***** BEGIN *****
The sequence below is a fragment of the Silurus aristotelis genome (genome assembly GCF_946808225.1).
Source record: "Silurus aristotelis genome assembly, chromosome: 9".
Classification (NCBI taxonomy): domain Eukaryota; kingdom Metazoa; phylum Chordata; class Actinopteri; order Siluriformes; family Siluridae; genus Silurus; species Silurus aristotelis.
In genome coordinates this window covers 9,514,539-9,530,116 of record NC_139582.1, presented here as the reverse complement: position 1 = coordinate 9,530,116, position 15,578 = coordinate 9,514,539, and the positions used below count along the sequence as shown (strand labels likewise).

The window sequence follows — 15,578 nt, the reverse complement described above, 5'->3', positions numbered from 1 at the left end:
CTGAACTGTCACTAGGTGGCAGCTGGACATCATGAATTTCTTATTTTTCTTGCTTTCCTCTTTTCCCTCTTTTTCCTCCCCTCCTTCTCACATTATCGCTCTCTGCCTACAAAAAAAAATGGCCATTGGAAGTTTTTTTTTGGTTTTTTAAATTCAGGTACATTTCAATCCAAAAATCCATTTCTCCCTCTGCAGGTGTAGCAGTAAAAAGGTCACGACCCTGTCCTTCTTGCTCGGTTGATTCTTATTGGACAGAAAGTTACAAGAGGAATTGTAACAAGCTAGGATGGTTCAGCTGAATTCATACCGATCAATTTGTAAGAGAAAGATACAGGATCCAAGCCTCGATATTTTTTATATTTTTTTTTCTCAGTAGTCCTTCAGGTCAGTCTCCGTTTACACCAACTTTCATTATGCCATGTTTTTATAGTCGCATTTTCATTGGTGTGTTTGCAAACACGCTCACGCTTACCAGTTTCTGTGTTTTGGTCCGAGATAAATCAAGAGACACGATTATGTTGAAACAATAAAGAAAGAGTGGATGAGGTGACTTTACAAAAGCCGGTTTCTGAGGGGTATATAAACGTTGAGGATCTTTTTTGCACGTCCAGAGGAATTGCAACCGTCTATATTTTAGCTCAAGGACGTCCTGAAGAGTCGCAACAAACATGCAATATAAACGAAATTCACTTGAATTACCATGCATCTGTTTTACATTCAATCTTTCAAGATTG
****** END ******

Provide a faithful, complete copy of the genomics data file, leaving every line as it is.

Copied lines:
The sequence below is a fragment of the Silurus aristotelis genome (genome assembly GCF_946808225.1).
Source record: "Silurus aristotelis genome assembly, chromosome: 9".
Classification (NCBI taxonomy): domain Eukaryota; kingdom Metazoa; phylum Chordata; class Actinopteri; order Siluriformes; family Siluridae; genus Silurus; species Silurus aristotelis.
In genome coordinates this window covers 9,514,539-9,530,116 of record NC_139582.1, presented here as the reverse complement: position 1 = coordinate 9,530,116, position 15,578 = coordinate 9,514,539, and the positions used below count along the sequence as shown (strand labels likewise).

The window sequence follows — 15,578 nt, the reverse complement described above, 5'->3', positions numbered from 1 at the left end:
CTGAACTGTCACTAGGTGGCAGCTGGACATCATGAATTTCTTATTTTTCTTGCTTTCCTCTTTTCCCTCTTTTTCCTCCCCTCCTTCTCACATTATCGCTCTCTGCCTACAAAAAAAAATGGCCATTGGAAGTTTTTTTTTGGTTTTTTAAATTCAGGTACATTTCAATCCAAAAATCCATTTCTCCCTCTGCAGGTGTAGCAGTAAAAAGGTCACGACCCTGTCCTTCTTGCTCGGTTGATTCTTATTGGACAGAAAGTTACAAGAGGAATTGTAACAAGCTAGGATGGTTCAGCTGAATTCATACCGATCAATTTGTAAGAGAAAGATACAGGATCCAAGCCTCGATATTTTTTATATTTTTTTTTCTCAGTAGTCCTTCAGGTCAGTCTCCGTTTACACCAACTTTCATTATGCCATGTTTTTATAGTCGCATTTTCATTGGTGTGTTTGCAAACACGCTCACGCTTACCAGTTTCTGTGTTTTGGTCCGAGATAAATCAAGAGACACGATTATGTTGAAACAATAAAGAAAGAGTGGATGAGGTGACTTTACAAAAGCCGGTTTCTGAGGGGTATATAAACGTTGAGGATCTTTTTTGCACGTCCAGAGGAATTGCAACCGTCTATATTTTAGCTCAAGGACGTCCTGAAGAGTCGCAACAAACATGCAATATAAACGAAATTCACTTGAATTACCATGCATCTGTTTTACATTCAATCTTTCAAGATTG